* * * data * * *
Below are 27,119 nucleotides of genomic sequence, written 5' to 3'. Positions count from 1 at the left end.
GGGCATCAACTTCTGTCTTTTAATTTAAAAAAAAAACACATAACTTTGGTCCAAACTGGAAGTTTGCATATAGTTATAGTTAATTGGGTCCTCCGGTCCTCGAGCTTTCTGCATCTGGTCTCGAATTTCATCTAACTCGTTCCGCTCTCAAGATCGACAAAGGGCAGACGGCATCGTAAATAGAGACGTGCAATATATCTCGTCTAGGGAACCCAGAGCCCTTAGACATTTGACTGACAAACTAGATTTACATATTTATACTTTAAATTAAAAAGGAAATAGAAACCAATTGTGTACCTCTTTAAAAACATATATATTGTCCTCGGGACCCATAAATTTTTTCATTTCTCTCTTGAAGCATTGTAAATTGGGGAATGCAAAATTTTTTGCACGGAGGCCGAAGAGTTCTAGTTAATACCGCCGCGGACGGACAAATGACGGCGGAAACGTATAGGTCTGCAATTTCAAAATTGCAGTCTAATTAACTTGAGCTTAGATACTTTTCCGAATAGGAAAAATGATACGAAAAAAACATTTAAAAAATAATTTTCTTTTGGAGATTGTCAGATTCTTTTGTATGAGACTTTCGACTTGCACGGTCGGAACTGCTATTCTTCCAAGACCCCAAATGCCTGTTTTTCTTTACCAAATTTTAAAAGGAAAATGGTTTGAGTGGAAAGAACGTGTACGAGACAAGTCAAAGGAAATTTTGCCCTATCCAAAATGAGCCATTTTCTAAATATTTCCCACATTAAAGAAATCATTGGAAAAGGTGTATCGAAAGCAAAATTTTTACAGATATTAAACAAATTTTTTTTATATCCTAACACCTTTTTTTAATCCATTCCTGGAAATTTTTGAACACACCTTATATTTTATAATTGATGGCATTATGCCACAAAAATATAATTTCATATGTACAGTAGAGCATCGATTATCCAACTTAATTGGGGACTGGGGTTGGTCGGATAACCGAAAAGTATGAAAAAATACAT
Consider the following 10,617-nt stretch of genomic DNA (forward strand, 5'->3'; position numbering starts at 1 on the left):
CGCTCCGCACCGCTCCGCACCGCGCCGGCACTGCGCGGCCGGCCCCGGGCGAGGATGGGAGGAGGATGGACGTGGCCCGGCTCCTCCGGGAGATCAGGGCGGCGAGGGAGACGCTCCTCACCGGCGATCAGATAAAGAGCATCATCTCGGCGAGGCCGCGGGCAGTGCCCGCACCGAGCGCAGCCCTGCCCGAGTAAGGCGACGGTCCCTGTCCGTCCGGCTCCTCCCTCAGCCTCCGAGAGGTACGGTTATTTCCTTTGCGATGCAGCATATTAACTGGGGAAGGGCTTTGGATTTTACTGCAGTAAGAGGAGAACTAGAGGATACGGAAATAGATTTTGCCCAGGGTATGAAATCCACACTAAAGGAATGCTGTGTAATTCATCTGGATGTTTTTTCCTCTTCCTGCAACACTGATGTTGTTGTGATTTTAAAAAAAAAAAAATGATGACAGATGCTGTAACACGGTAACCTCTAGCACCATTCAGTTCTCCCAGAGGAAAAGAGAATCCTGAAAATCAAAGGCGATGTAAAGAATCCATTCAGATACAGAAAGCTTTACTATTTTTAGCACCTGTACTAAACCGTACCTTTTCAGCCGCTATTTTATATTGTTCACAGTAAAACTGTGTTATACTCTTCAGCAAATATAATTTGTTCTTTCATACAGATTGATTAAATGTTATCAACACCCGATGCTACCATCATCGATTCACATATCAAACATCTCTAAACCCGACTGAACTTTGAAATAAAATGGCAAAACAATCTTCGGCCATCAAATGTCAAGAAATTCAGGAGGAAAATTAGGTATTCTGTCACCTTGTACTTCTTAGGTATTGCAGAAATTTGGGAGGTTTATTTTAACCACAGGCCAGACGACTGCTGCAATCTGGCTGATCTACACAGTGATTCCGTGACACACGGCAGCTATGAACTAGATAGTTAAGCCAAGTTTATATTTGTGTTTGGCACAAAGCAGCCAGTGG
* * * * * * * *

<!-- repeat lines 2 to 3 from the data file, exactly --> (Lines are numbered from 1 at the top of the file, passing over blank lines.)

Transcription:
GGGCATCAACTTCTGTCTTTTAATTTAAAAAAAAAACACATAACTTTGGTCCAAACTGGAAGTTTGCATATAGTTATAGTTAATTGGGTCCTCCGGTCCTCGAGCTTTCTGCATCTGGTCTCGAATTTCATCTAACTCGTTCCGCTCTCAAGATCGACAAAGGGCAGACGGCATCGTAAATAGAGACGTGCAATATATCTCGTCTAGGGAACCCAGAGCCCTTAGACATTTGACTGACAAACTAGATTTACATATTTATACTTTAAATTAAAAAGGAAATAGAAACCAATTGTGTACCTCTTTAAAAACATATATATTGTCCTCGGGACCCATAAATTTTTTCATTTCTCTCTTGAAGCATTGTAAATTGGGGAATGCAAAATTTTTTGCACGGAGGCCGAAGAGTTCTAGTTAATACCGCCGCGGACGGACAAATGACGGCGGAAACGTATAGGTCTGCAATTTCAAAATTGCAGTCTAATTAACTTGAGCTTAGATACTTTTCCGAATAGGAAAAATGATACGAAAAAAACATTTAAAAAATAATTTTCTTTTGGAGATTGTCAGATTCTTTTGTATGAGACTTTCGACTTGCACGGTCGGAACTGCTATTCTTCCAAGACCCCAAATGCCTGTTTTTCTTTACCAAATTTTAAAAGGAAAATGGTTTGAGTGGAAAGAACGTGTACGAGACAAGTCAAAGGAAATTTTGCCCTATCCAAAATGAGCCATTTTCTAAATATTTCCCACATTAAAGAAATCATTGGAAAAGGTGTATCGAAAGCAAAATTTTTACAGATATTAAACAAATTTTTTTTATATCCTAACACCTTTTTTTAATCCATTCCTGGAAATTTTTGAACACACCTTATATTTTATAATTGATGGCATTATGCCACAAAAATATAATTTCATATGTACAGTAGAGCATCGATTATCCAACTTAATTGGGGACTGGGGTTGGTCGGATAACCGAAAAGTATGAAAAAATACAT
Consider the following 10,617-nt stretch of genomic DNA (forward strand, 5'->3'; position numbering starts at 1 on the left):